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Old 07-15-2015, 03:35 PM   #1
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Starting The Adventure

This is my first post. I have been in stealth mode for a month or two since I am a trawler owner wannabe.

First the reason I am a wannabe. I learned of the Great Loop this past spring and have started researching via the internet about cruising, living aboard, trawlers and of course the Great Loop. I joined this forum shortly after deciding I wanted to do the Great Loop and have been gleaning your knowledge, experience and wisdom ever since.

Second the reason I am a wannabe. The Admiral and I are still in negotiation about the details of planning our adventure. The biggest part of those negotiations are the type and size of the boat we will use for our adventure. After walking on several boats and scouring Yacht World, Boat Trader and the Trawler for Sale portion of this forum we have decided on the Defever 44 Sundeck. The Admiral has several requirements that are nonnegotiable such as washer/dryer, Lehman engines (she has never heard of them crapping out), clean engine room, "large" capacity refrigerator/freezer and mostly acceptable living spaces (some negotiation for this).

Finally the reason I am a wannabe. I recently retired, kinda. I am still contracting with the same company, but now I have the ability to pick and choose when I work. The job will last until next April. So I am not in a big hurry to purchase however the sooner I do the more time I have to practice with the things that all have problems with such as docking, anchoring, navigating etc.

In the meantime we are taking Coast Guard courses, on line courses and this Fall we are going on the Miami Mermaid with Captain Bob for hands on training.

Sorry for the long post. Looking forward to the adventure.
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Old 07-15-2015, 05:08 PM   #2
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Welcome aboard!

Sounds like y'all have done some good preparation and have your heads screwed on straight.

I like the fact that your admiral wants a clean engine room. Mine doesn't even know where the engine is. 😳

I would look for a stabilized Defever if you are planning on any far flung adventures after the loop. The admiral will appreciated it. Mine is not stabilized and my DW is not so smitten when we venture offshore. Just FYI.
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Old 07-15-2015, 05:16 PM   #3
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Welcome aboard. You sure have picked a nice boat for the Loop or any other cruising you may want to do.
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Old 07-15-2015, 05:26 PM   #4
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Welcome. You didn't say when you want to start the Loop, so the below is assuming you want to start next year. I have no idea where your location is, and that would have some bearing.

Here's a link to a good place to start. America's Great Loop Cruisers' Association

The window for doing the Great Loop is not as wide as you may think. depending your starting point you should probably be in the Chesapeake about spring. Then start north. Rushing is not the way to do the Loop most pleasantly. There will be plenty to see and you will meet a lot of people along the way. Usually into the Tennessee River by October. Florida and/or Bahamas in winter. Your schedule will be pretty well set by the seasons.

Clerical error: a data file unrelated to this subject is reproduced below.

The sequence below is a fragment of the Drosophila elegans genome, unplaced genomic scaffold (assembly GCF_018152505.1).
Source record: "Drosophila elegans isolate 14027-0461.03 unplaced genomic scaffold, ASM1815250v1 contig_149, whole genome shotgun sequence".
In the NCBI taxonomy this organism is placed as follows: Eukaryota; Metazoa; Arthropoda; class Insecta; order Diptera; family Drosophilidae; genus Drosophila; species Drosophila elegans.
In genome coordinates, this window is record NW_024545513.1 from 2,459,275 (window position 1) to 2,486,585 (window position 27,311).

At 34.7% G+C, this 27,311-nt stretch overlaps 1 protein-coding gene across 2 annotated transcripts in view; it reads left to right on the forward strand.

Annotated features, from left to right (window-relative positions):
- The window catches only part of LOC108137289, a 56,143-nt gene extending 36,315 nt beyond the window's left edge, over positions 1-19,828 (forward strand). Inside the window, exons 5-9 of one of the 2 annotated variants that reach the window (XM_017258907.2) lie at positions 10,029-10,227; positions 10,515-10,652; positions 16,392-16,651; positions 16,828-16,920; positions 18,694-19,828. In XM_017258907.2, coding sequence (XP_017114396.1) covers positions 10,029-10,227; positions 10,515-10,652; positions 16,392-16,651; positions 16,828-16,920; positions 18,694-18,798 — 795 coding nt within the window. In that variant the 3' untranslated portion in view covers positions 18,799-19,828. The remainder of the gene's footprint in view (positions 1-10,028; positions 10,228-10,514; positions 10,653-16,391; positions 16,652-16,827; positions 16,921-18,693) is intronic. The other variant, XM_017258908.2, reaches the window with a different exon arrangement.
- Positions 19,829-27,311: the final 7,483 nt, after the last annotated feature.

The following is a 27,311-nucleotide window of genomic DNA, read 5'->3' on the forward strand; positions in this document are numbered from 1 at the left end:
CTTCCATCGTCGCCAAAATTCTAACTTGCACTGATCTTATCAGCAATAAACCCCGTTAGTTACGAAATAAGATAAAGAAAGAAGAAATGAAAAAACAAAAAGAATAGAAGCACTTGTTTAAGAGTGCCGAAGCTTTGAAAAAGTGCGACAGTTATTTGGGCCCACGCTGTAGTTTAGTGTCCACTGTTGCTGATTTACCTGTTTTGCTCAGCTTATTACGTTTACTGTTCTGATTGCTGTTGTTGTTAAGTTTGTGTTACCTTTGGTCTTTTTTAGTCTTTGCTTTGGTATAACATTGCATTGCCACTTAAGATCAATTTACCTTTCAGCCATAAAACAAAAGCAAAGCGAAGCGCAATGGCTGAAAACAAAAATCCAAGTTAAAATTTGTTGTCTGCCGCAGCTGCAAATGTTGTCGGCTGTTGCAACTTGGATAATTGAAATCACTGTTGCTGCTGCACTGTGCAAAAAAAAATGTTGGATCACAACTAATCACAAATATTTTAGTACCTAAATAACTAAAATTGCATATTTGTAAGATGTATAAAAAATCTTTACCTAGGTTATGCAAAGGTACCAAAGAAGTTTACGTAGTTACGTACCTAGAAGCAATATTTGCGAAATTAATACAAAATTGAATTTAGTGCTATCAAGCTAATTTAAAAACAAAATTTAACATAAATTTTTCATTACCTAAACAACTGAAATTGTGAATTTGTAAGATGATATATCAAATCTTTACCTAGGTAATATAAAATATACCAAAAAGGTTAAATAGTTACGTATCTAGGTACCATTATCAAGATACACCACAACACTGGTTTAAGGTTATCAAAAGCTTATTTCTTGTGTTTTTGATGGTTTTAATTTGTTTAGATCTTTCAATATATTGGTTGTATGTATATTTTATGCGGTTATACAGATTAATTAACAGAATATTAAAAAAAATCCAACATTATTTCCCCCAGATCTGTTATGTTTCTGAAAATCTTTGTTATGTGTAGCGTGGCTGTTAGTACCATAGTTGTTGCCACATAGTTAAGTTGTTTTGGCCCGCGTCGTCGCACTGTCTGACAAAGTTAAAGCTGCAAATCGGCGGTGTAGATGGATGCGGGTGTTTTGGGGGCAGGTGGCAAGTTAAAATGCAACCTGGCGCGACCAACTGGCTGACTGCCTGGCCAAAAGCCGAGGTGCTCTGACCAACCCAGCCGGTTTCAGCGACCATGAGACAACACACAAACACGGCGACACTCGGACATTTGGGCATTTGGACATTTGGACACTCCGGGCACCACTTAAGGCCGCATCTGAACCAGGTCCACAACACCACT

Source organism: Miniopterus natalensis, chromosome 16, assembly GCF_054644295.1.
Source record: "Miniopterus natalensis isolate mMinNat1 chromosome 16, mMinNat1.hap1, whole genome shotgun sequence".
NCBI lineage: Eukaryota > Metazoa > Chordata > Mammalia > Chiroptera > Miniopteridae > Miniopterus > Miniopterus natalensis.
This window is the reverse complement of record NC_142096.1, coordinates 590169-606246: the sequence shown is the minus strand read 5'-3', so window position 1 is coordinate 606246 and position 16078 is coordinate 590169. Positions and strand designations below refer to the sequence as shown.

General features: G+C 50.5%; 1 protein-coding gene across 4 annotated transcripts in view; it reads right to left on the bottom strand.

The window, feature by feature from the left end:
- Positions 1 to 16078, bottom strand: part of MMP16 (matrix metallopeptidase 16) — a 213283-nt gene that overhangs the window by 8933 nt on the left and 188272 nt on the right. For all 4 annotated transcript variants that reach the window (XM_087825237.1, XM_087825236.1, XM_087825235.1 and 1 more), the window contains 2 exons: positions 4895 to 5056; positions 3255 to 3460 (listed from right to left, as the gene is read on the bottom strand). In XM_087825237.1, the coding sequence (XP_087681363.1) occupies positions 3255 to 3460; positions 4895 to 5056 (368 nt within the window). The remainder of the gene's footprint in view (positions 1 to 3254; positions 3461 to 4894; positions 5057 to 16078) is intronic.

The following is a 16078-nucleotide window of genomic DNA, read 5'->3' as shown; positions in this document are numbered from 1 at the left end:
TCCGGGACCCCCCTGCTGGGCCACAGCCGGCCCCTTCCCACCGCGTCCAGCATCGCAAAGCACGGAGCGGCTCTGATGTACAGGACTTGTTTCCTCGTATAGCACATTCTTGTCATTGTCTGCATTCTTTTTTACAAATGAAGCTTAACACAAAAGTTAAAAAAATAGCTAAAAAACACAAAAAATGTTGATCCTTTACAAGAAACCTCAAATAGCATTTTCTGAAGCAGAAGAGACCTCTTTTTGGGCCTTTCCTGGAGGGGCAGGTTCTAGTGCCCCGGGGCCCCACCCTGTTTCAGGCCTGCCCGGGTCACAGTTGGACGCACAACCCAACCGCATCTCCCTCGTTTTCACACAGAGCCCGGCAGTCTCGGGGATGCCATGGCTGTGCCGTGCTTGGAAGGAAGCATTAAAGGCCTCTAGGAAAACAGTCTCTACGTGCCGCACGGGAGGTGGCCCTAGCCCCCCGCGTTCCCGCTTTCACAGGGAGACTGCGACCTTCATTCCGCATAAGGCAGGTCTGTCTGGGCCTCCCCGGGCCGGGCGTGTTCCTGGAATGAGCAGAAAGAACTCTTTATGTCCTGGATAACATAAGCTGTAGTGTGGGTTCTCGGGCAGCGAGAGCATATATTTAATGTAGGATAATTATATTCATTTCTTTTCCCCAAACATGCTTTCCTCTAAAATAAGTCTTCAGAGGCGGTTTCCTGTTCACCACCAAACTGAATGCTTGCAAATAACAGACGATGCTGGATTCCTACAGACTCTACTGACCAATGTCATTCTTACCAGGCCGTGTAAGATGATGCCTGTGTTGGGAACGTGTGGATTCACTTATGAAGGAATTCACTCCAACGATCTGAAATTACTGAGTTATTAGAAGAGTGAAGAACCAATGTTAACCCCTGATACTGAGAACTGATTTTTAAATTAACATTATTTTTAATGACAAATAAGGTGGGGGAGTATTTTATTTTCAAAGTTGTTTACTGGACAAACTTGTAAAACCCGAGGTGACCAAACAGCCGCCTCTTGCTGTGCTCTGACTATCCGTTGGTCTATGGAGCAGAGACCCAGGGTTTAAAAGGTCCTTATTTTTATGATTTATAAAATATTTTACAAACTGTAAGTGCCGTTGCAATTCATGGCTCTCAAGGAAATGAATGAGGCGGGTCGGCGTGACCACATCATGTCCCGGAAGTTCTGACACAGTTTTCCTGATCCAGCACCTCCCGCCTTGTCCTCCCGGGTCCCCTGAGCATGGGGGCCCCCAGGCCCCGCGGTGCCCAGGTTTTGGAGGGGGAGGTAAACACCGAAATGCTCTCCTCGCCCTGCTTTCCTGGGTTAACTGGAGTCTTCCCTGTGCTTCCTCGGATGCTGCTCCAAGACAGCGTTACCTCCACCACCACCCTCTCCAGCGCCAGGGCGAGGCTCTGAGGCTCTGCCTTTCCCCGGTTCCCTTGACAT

Now, you will need to decide, find, and buy a boat. This can take awhile. Then you will have to sort the boat out with some possible repairs and additions. This all takes time.

So, take your time, and savor the experience. There is plenty of knowledge on this Forum with many having done the loop.
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Old 07-15-2015, 05:35 PM   #5
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Welcome aboard to you and the Admiral!
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Old 07-15-2015, 07:00 PM   #6
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Welcome from another "local", we are at Waterford Harbor.

Your story sounds a lot like mine, I retired this past April and shooting for starting the loop in about 2 months. Spend the winter knocking around Florida & Bahamas then head north in the spring.

Good luck with your search.

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Old 07-15-2015, 09:22 PM   #7
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Sounds great and sounds like you're going about it the right way. Only real issue for the loop is draft...water draft and air draft. Beyond that I'd suggest you cruise along the coast and in your general home area about a year before looping. That will acquaint you with what supplies you need and what you can do without, with how much per day you like to cruise, how long you like to stay in places along the way, and what you enjoy most about cruising. It will acquaint you with how frequently you might eat out vs. in, with your preferences for anchoring vs. marinas. If you prefer to anchor then your dinghy as well as your equipment for launching and retrieving it become very important. We wholeheartedly agree with washer/dryer and large food storage/refrigerator/freezer. You want the cruising to be enjoyable but in spending that much time on a boat, it's important it is very comfortable to you. Traipsing to laundries and grocery stores at every port can get tiring quickly.